Purpose-Built Healthcare Technology Insights

A new digital tool that gives OB/GYN clinicians extra awareness during births. A platform for healthcare workers to get support from a peer who understands. New communication standards that supercharge PI handoff.

  • 00:10:11 - 05:10:11

    Steven Porter 00:07

    I am a practicing obstetrician gynecologist, I maintain an active clinical practice, I see patients a couple of days a week, both in the hospital and the office. And the need for risk LD, the really was was spun out of about 10 years of quality and patient safety work at a large health system in Northeast Ohio, where I'm affiliated. And essentially, the team had been looking for many years at drivers of cases that have come up for quality assurance review, if ever there had been an adverse outcome for either a mom or a baby. And, and the team realized that almost any of these cases, almost all of these cases could be traced back to one of two sources of error, the first being what we call a lack of situational awareness, which essentially just means that the clinical team wasn't aware of a problem until it was too late.


    The second problem that was seen more community hospitals, as opposed to academic medical centers was patients not being managed optimally, patients not be managed appropriately, even after a high risk condition had been flagged. And so we stepped back and we said, Okay, well, at risk of oversimplifying the problem. If if, if is this, this can be traced back to either not knowing about the problem are not managing it effectively. Wouldn't it be great if we had a technology that we could deploy on our labor and delivery units that would help us identify and hopefully mitigate these sources of error, the biggest problem with most EMRs is what we call disaggregation. of information. You have information stored in multiple different parts of the chart. And so you have this hunt and peck model where if you are trying to access the patient's lab results, you need to click over here. And if you want her recent set of vital signs, you click here. But if you want to look at the 12 hour trend, it's in a different part entirely. Yeah. And when you are doing that sort of hunting and pecking, the information inevitably can get missed. What we are doing is mining for all of that critical information, we're consolidating it and bringing it together on a single user interface. And we're also bringing together information on both mom and baby onto that user interface.


    So risk LD is a patient safety solution. It is a software platform that fully integrates with the inpatient electronic medical record. And it provides a combination of early warning and clinical decision support at the point of care on labor and delivery and postpartum. So the whole mission of the software, the mission of our company, is to improve perinatal outcomes and then to reduce risk for laboring moms and their babies.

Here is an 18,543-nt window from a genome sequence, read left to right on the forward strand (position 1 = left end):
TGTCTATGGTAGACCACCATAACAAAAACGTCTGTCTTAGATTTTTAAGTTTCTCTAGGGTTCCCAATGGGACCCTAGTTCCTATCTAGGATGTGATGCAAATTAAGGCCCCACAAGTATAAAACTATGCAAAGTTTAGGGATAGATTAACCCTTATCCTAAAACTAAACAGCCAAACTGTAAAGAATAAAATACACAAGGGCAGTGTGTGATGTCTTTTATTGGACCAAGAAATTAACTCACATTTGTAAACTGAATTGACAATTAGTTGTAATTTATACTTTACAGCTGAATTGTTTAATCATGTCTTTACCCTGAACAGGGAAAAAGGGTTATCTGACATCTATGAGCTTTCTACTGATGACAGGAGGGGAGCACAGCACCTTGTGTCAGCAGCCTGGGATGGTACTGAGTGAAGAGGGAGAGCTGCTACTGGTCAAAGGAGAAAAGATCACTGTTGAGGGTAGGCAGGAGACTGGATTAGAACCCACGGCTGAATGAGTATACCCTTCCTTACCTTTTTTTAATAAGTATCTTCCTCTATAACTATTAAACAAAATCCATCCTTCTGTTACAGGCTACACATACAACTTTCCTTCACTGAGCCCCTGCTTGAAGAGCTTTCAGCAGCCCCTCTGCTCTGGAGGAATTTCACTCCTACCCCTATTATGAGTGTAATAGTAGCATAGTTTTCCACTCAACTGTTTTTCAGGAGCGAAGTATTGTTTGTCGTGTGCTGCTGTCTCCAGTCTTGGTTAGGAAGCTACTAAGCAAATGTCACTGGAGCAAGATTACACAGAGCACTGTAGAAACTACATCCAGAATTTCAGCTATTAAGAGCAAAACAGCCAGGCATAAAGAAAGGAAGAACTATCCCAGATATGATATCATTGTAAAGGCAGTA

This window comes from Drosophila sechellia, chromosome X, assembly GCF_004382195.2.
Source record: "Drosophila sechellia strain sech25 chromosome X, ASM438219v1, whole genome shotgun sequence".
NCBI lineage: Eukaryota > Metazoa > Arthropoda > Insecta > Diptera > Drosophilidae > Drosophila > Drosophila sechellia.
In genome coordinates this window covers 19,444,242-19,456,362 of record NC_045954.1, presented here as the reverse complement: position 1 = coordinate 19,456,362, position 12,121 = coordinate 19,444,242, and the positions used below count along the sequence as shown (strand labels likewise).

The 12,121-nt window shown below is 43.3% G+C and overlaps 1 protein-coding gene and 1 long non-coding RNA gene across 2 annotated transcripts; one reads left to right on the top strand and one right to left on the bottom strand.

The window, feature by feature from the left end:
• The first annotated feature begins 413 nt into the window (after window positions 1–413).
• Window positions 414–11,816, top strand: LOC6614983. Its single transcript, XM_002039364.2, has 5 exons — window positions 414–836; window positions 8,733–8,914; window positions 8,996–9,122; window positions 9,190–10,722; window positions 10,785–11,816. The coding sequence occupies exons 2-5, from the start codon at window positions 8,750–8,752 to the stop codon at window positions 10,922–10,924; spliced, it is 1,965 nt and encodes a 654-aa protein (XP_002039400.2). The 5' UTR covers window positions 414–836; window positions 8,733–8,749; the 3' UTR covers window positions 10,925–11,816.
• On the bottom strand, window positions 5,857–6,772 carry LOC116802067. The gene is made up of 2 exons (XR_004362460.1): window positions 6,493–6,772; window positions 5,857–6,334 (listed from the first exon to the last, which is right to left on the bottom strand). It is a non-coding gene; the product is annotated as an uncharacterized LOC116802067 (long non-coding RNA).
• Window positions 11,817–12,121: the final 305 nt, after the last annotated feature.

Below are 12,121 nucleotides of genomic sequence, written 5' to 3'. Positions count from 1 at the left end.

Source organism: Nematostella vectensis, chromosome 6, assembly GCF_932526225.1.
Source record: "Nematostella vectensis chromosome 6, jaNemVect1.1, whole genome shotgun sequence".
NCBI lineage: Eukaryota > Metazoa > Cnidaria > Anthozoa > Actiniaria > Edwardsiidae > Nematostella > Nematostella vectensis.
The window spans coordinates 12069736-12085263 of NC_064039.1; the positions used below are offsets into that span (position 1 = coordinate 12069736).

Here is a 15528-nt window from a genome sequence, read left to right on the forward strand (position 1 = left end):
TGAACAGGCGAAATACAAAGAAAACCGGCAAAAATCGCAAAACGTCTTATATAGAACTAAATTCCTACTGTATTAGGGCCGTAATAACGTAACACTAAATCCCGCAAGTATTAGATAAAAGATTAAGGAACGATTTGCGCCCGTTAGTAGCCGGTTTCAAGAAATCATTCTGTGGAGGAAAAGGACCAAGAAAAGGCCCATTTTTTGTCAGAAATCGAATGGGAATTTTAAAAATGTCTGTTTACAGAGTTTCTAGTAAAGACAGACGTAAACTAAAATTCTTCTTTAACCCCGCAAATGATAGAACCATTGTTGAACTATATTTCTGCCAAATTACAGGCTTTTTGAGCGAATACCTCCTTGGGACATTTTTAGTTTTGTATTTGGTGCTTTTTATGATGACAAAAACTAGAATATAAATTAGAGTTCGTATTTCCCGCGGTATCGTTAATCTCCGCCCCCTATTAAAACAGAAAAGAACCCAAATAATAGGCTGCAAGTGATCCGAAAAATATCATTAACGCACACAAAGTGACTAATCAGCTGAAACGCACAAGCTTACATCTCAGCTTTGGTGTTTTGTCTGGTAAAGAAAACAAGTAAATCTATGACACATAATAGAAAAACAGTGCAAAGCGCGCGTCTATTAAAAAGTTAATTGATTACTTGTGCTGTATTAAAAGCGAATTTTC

Mark Greenawald 02:58

    One of the things that I've certainly learned when it comes to physician emotional health, mental health, physician health in general is that it's something we don't really talk about a whole lot, that it's a little bit taboo that we are the caregivers, we are not the cared for. And I think that that is both we're selected out for that to a certain degree. And then we're also socialized and trained to both believe that and act that way,


    I come from a military background. So in the military, every branch of the service has something like this, you know, whether it be shipmates for the Navy, we hear a lot about wingman in the Air Force. It's those kinds of thing battle buddies in the army, that there's there are places that say you just don't do this by yourself. And certainly healthcare should be included in that because it's danger everywhere that you turn or potential danger everywhere you turn, though


    what we know from the data, of course, is that physicians do not in general reach out for emotional support and emotional help, even when they need it. And often they don't recognize that they need it. As we know, over the last decade, more and more data have come out about the burnout epidemic and all of what I consider the distress that healthcare and the provision of health care causes. What we found, though, is that as that data came out that the initial the initial research data set 40 some percent of physicians across all specialties, on average were in the state of high burnout, which means that they were emotionally exhausted, they had nothing left in their tank. They were starting to experience cynicism or depersonalization. They basically started looking at those people they cared for as objects, and often objects that were impediments in terms of getting them somewhere outside of gotta get out of here. And then finally they they were experiencing a sense of meaninglessness that the work that we do the work that's so important that people were called for have given up a lot of time and education for didn't, wasn't making a difference.